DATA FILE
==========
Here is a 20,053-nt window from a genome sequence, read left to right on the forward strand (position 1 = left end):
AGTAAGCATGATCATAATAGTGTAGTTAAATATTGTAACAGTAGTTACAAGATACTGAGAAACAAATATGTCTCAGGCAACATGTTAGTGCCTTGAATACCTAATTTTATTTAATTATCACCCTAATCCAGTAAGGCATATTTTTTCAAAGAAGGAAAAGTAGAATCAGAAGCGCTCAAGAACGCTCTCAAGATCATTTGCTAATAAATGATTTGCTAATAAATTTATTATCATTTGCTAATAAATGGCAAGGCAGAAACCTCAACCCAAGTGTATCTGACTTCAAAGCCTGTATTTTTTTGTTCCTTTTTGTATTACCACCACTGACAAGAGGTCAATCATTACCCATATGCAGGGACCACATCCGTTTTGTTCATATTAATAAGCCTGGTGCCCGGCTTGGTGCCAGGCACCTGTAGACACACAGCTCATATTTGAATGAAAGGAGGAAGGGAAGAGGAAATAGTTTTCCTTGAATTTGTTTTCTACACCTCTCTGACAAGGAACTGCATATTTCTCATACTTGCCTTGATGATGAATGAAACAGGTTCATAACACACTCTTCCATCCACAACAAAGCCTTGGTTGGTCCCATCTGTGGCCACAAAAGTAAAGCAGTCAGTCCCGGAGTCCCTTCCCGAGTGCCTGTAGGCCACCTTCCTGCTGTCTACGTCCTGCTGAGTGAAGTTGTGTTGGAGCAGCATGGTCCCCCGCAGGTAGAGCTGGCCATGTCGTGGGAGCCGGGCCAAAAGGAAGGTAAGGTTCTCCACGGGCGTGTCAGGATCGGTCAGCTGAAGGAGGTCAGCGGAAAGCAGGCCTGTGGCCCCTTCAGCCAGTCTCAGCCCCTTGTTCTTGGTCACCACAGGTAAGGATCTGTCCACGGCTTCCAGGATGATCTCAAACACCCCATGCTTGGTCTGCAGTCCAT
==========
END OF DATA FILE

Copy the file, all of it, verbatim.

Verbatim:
Here is a 20,053-nt window from a genome sequence, read left to right on the forward strand (position 1 = left end):
AGTAAGCATGATCATAATAGTGTAGTTAAATATTGTAACAGTAGTTACAAGATACTGAGAAACAAATATGTCTCAGGCAACATGTTAGTGCCTTGAATACCTAATTTTATTTAATTATCACCCTAATCCAGTAAGGCATATTTTTTCAAAGAAGGAAAAGTAGAATCAGAAGCGCTCAAGAACGCTCTCAAGATCATTTGCTAATAAATGATTTGCTAATAAATTTATTATCATTTGCTAATAAATGGCAAGGCAGAAACCTCAACCCAAGTGTATCTGACTTCAAAGCCTGTATTTTTTTGTTCCTTTTTGTATTACCACCACTGACAAGAGGTCAATCATTACCCATATGCAGGGACCACATCCGTTTTGTTCATATTAATAAGCCTGGTGCCCGGCTTGGTGCCAGGCACCTGTAGACACACAGCTCATATTTGAATGAAAGGAGGAAGGGAAGAGGAAATAGTTTTCCTTGAATTTGTTTTCTACACCTCTCTGACAAGGAACTGCATATTTCTCATACTTGCCTTGATGATGAATGAAACAGGTTCATAACACACTCTTCCATCCACAACAAAGCCTTGGTTGGTCCCATCTGTGGCCACAAAAGTAAAGCAGTCAGTCCCGGAGTCCCTTCCCGAGTGCCTGTAGGCCACCTTCCTGCTGTCTACGTCCTGCTGAGTGAAGTTGTGTTGGAGCAGCATGGTCCCCCGCAGGTAGAGCTGGCCATGTCGTGGGAGCCGGGCCAAAAGGAAGGTAAGGTTCTCCACGGGCGTGTCAGGATCGGTCAGCTGAAGGAGGTCAGCGGAAAGCAGGCCTGTGGCCCCTTCAGCCAGTCTCAGCCCCTTGTTCTTGGTCACCACAGGTAAGGATCTGTCCACGGCTTCCAGGATGATCTCAAACACCCCATGCTTGGTCTGCAGTCCAT